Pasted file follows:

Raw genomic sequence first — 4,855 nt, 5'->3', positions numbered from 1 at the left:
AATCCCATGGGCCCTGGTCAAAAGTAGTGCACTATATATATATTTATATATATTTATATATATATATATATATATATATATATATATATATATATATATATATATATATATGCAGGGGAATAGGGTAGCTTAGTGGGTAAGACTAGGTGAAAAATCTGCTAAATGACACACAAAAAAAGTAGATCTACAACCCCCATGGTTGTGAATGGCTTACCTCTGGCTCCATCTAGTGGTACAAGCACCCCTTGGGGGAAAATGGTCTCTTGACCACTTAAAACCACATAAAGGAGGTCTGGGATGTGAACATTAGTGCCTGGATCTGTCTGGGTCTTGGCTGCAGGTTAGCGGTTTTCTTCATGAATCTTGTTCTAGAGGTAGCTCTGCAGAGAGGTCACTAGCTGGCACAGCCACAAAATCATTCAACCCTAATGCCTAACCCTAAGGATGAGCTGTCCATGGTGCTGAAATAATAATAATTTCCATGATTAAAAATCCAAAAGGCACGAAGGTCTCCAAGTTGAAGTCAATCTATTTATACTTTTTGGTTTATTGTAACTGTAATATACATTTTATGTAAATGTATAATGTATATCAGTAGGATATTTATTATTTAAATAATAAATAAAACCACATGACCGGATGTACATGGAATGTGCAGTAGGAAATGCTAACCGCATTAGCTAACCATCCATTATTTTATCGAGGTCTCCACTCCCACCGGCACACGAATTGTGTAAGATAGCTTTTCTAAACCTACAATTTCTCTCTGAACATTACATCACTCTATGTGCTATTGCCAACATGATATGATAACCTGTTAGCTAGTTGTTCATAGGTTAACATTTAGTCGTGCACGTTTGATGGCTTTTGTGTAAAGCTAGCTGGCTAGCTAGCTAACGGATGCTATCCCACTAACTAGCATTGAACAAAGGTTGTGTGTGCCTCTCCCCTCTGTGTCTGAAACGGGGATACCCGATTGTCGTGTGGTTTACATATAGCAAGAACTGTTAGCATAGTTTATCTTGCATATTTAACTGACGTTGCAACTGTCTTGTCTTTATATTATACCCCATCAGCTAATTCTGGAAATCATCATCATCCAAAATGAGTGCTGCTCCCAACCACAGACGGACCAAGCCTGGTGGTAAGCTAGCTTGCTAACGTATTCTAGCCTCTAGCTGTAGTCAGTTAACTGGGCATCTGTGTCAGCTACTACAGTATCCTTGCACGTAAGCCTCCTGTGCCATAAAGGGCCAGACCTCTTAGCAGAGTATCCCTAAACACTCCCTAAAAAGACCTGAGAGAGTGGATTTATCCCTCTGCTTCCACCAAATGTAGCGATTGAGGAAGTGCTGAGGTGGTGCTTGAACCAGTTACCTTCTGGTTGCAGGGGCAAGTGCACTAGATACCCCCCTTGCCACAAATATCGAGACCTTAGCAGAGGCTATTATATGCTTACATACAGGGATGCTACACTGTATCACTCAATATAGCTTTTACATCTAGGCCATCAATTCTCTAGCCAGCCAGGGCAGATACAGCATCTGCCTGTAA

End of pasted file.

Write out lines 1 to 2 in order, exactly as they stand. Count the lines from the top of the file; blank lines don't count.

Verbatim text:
Raw genomic sequence first — 4,855 nt, 5'->3', positions numbered from 1 at the left:
AATCCCATGGGCCCTGGTCAAAAGTAGTGCACTATATATATATTTATATATATTTATATATATATATATATATATATATATATATATATATATATATATATATATATATATGCAGGGGAATAGGGTAGCTTAGTGGGTAAGACTAGGTGAAAAATCTGCTAAATGACACACAAAAAAAGTAGATCTACAACCCCCATGGTTGTGAATGGCTTACCTCTGGCTCCATCTAGTGGTACAAGCACCCCTTGGGGGAAAATGGTCTCTTGACCACTTAAAACCACATAAAGGAGGTCTGGGATGTGAACATTAGTGCCTGGATCTGTCTGGGTCTTGGCTGCAGGTTAGCGGTTTTCTTCATGAATCTTGTTCTAGAGGTAGCTCTGCAGAGAGGTCACTAGCTGGCACAGCCACAAAATCATTCAACCCTAATGCCTAACCCTAAGGATGAGCTGTCCATGGTGCTGAAATAATAATAATTTCCATGATTAAAAATCCAAAAGGCACGAAGGTCTCCAAGTTGAAGTCAATCTATTTATACTTTTTGGTTTATTGTAACTGTAATATACATTTTATGTAAATGTATAATGTATATCAGTAGGATATTTATTATTTAAATAATAAATAAAACCACATGACCGGATGTACATGGAATGTGCAGTAGGAAATGCTAACCGCATTAGCTAACCATCCATTATTTTATCGAGGTCTCCACTCCCACCGGCACACGAATTGTGTAAGATAGCTTTTCTAAACCTACAATTTCTCTCTGAACATTACATCACTCTATGTGCTATTGCCAACATGATATGATAACCTGTTAGCTAGTTGTTCATAGGTTAACATTTAGTCGTGCACGTTTGATGGCTTTTGTGTAAAGCTAGCTGGCTAGCTAGCTAACGGATGCTATCCCACTAACTAGCATTGAACAAAGGTTGTGTGTGCCTCTCCCCTCTGTGTCTGAAACGGGGATACCCGATTGTCGTGTGGTTTACATATAGCAAGAACTGTTAGCATAGTTTATCTTGCATATTTAACTGACGTTGCAACTGTCTTGTCTTTATATTATACCCCATCAGCTAATTCTGGAAATCATCATCATCCAAAATGAGTGCTGCTCCCAACCACAGACGGACCAAGCCTGGTGGTAAGCTAGCTTGCTAACGTATTCTAGCCTCTAGCTGTAGTCAGTTAACTGGGCATCTGTGTCAGCTACTACAGTATCCTTGCACGTAAGCCTCCTGTGCCATAAAGGGCCAGACCTCTTAGCAGAGTATCCCTAAACACTCCCTAAAAAGACCTGAGAGAGTGGATTTATCCCTCTGCTTCCACCAAATGTAGCGATTGAGGAAGTGCTGAGGTGGTGCTTGAACCAGTTACCTTCTGGTTGCAGGGGCAAGTGCACTAGATACCCCCCTTGCCACAAATATCGAGACCTTAGCAGAGGCTATTATATGCTTACATACAGGGATGCTACACTGTATCACTCAATATAGCTTTTACATCTAGGCCATCAATTCTCTAGCCAGCCAGGGCAGATACAGCATCTGCCTGTAA